Matthew Eriksson (@mattheweriksson) is a 26-year-old Australian model and actor who has worked in many great projects throughout his career. He is an amazing professional but also an amazing person who speaks his mind as you will see in this exclusive interview for Vanity Teen.
His career as a model began very early when an agent approached him to become a model and since that moment he hasn’t stopped achieving his dreams. When speaking of the modeling industry, he confirms how hard it is to work in it and to stay on top.
“It’s important to stay focused and motivated while staying true to yourself.”
People outside this world might know a little bit of how this industry works, but the truth is they know just the tiniest bit of it. Rejection is the most common answer and many people struggle to work in this industry, but Matthew gives some advice regarding this matter. Prejudices and stereotypes are also predominant here because it is what comes first to the minds of those people who are going to hire you judging only your physical appearance. However, as Matthew says “the industry is making a conscious effort to be more inclusive and diverse in its approach.“
“Never let rejection get to you, only let it make you stronger.”
Q: How did you start in modelling?
A: My career in modelling began when I was scouted at a very young age down at my local beach. An agent approached me asking for an interview to become a model, and soon I had signed a contract with an agency.
Q: Is it easy to become a model these days?
A: Becoming a model has never been easy. It’s an extremely competitive industry, with ever-changing trends. It’s important to stay focused and motivated while staying true to yourself.
Q: Which is your best and worst experience in this industry?
A: Any campaign is an achievement as a model. I was fortunate to be a part of Harrold’s campaign, which was an incredible experience! My overall journey has been supported by my hardworking agents and filled with memorable moments, but I know with everything there’s always a negative. Shooting in the freezing cold winter and rain is tough, but it’s all a part of the job.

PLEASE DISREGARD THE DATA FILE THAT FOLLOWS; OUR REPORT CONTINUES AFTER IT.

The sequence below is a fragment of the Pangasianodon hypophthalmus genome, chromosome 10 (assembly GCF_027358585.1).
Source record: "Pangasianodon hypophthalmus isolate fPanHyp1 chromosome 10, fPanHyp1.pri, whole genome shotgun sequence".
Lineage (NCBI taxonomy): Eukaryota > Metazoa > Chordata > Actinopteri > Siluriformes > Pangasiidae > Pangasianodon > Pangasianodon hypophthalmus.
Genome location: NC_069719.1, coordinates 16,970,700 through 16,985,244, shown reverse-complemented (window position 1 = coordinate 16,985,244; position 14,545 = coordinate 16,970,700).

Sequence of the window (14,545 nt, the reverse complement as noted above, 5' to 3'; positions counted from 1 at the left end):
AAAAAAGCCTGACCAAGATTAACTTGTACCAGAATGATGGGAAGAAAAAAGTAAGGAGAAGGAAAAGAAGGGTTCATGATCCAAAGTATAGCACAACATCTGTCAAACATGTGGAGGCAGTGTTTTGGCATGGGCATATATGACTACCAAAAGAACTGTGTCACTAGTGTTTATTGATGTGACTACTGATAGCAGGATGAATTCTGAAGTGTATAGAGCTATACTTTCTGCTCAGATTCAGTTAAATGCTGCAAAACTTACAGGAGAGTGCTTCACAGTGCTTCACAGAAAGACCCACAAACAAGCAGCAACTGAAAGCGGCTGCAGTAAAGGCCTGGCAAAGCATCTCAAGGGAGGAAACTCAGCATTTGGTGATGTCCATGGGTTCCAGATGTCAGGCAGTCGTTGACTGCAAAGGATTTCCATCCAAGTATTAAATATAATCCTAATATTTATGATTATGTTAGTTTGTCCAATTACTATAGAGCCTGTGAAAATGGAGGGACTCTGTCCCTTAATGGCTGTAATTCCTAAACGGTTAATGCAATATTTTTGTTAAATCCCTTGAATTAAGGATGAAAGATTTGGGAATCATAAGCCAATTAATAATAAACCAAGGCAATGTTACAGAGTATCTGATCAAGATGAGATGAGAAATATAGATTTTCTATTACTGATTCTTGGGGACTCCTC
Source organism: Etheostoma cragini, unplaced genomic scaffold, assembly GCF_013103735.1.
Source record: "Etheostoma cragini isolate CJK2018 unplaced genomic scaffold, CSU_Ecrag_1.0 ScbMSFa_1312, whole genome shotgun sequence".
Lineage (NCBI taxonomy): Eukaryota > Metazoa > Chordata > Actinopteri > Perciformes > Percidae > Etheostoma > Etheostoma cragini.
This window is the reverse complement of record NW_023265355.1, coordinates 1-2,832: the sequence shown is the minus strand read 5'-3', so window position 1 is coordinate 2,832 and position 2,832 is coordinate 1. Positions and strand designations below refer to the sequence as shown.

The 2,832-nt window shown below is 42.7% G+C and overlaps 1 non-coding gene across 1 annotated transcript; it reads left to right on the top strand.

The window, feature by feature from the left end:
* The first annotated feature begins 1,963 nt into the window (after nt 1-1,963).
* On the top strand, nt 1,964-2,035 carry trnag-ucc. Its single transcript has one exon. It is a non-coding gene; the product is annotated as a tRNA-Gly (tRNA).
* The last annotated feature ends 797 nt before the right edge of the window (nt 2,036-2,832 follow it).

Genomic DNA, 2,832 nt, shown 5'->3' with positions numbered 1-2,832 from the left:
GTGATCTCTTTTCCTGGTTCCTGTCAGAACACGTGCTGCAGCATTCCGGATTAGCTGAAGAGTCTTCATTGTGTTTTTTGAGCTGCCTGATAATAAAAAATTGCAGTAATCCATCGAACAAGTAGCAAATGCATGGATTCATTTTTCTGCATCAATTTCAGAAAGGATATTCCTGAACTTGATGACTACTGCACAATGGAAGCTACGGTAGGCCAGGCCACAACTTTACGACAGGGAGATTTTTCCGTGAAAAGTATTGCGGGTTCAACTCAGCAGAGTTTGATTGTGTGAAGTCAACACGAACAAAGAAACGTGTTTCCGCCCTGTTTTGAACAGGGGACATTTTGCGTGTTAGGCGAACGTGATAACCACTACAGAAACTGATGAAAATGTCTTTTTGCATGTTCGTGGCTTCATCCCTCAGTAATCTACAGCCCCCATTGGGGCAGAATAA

Q: Which piece of advice would you have loved hearing when you started modelling?
A: Never let rejection get to you, only let it make you stronger. You may not be what they’re looking for with a particular job, but this doesn’t negate your uniqueness and worth in future opportunities.
Q: How would you define yourself?
A: I am self-confident, compassionate in my outlook, dedicated to my work, and willing to push the boundaries to challenge myself. I like to think I am always growing as a person and changing how I’m defined.
Q: Do you think stereotypes and prejudices are stronger in this industry?
A: True beauty encompasses all people no matter their race, size, sexuality, gender or age. It has been inevitable in human nature to have prejudices and stereotypes, but the industry is making a conscious effort to be more inclusive and diverse in its approach.
Q: Which qualities do you think the best model has to have?
A: I believe a model should be hard-working, fearless, goal-orientated and disciplined. These qualities will help a model to stay humble and succeed in the fashion industry. I think it’s important to show to your personality in your work, as this is your point of difference.
Q: What would you say is the best part of your job?
A: Modelling as a profession has enabled me to express my passion for creativity and work closely with photographers, designers, stylists and other models to bring a vision to life. While doing what I love, I’ve had the chance to meet new people, travel to places I’ve never been and be a part of experiences that have shaped me to who I am today.
Q: Which values do you think Vanity Teen Magazine represents and stands up for?
A: Vanity Teen Magazine encourages the artistic expression of the male form to challenge stigma around toxic masculinity, by empowering all people to be who they are and aspire to be. VT Mag has played a role in breaking down the barriers to showcase individuality in the fashion industry and promote equality.